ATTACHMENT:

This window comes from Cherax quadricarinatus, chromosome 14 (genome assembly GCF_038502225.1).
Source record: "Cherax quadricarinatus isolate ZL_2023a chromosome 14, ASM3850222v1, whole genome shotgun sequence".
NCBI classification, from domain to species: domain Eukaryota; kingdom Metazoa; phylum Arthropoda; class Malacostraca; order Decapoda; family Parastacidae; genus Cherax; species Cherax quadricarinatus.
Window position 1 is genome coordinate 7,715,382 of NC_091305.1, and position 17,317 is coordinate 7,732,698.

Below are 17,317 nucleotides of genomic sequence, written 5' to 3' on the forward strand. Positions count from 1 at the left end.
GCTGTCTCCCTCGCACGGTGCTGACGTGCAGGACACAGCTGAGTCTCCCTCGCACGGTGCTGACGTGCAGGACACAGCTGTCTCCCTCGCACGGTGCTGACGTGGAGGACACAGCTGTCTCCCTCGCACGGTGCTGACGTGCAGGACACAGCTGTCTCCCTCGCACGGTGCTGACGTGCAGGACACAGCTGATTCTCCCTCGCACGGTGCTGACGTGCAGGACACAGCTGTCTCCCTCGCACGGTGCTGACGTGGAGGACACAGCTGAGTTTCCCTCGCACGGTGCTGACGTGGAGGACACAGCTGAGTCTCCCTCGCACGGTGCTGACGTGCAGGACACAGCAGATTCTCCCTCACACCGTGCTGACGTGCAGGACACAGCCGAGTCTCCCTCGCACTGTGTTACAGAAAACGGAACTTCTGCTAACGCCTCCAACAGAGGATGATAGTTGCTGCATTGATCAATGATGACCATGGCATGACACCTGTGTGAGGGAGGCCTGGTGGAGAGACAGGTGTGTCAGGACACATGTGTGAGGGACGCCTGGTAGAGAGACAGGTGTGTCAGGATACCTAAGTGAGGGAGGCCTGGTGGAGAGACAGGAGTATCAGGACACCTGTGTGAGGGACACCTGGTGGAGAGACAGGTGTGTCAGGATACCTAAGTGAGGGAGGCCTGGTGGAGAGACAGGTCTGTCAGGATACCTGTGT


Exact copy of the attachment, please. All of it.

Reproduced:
This window comes from Cherax quadricarinatus, chromosome 14 (genome assembly GCF_038502225.1).
Source record: "Cherax quadricarinatus isolate ZL_2023a chromosome 14, ASM3850222v1, whole genome shotgun sequence".
NCBI classification, from domain to species: domain Eukaryota; kingdom Metazoa; phylum Arthropoda; class Malacostraca; order Decapoda; family Parastacidae; genus Cherax; species Cherax quadricarinatus.
Window position 1 is genome coordinate 7,715,382 of NC_091305.1, and position 17,317 is coordinate 7,732,698.

Below are 17,317 nucleotides of genomic sequence, written 5' to 3' on the forward strand. Positions count from 1 at the left end.
GCTGTCTCCCTCGCACGGTGCTGACGTGCAGGACACAGCTGAGTCTCCCTCGCACGGTGCTGACGTGCAGGACACAGCTGTCTCCCTCGCACGGTGCTGACGTGGAGGACACAGCTGTCTCCCTCGCACGGTGCTGACGTGCAGGACACAGCTGTCTCCCTCGCACGGTGCTGACGTGCAGGACACAGCTGATTCTCCCTCGCACGGTGCTGACGTGCAGGACACAGCTGTCTCCCTCGCACGGTGCTGACGTGGAGGACACAGCTGAGTTTCCCTCGCACGGTGCTGACGTGGAGGACACAGCTGAGTCTCCCTCGCACGGTGCTGACGTGCAGGACACAGCAGATTCTCCCTCACACCGTGCTGACGTGCAGGACACAGCCGAGTCTCCCTCGCACTGTGTTACAGAAAACGGAACTTCTGCTAACGCCTCCAACAGAGGATGATAGTTGCTGCATTGATCAATGATGACCATGGCATGACACCTGTGTGAGGGAGGCCTGGTGGAGAGACAGGTGTGTCAGGACACATGTGTGAGGGACGCCTGGTAGAGAGACAGGTGTGTCAGGATACCTAAGTGAGGGAGGCCTGGTGGAGAGACAGGAGTATCAGGACACCTGTGTGAGGGACACCTGGTGGAGAGACAGGTGTGTCAGGATACCTAAGTGAGGGAGGCCTGGTGGAGAGACAGGTCTGTCAGGATACCTGTGT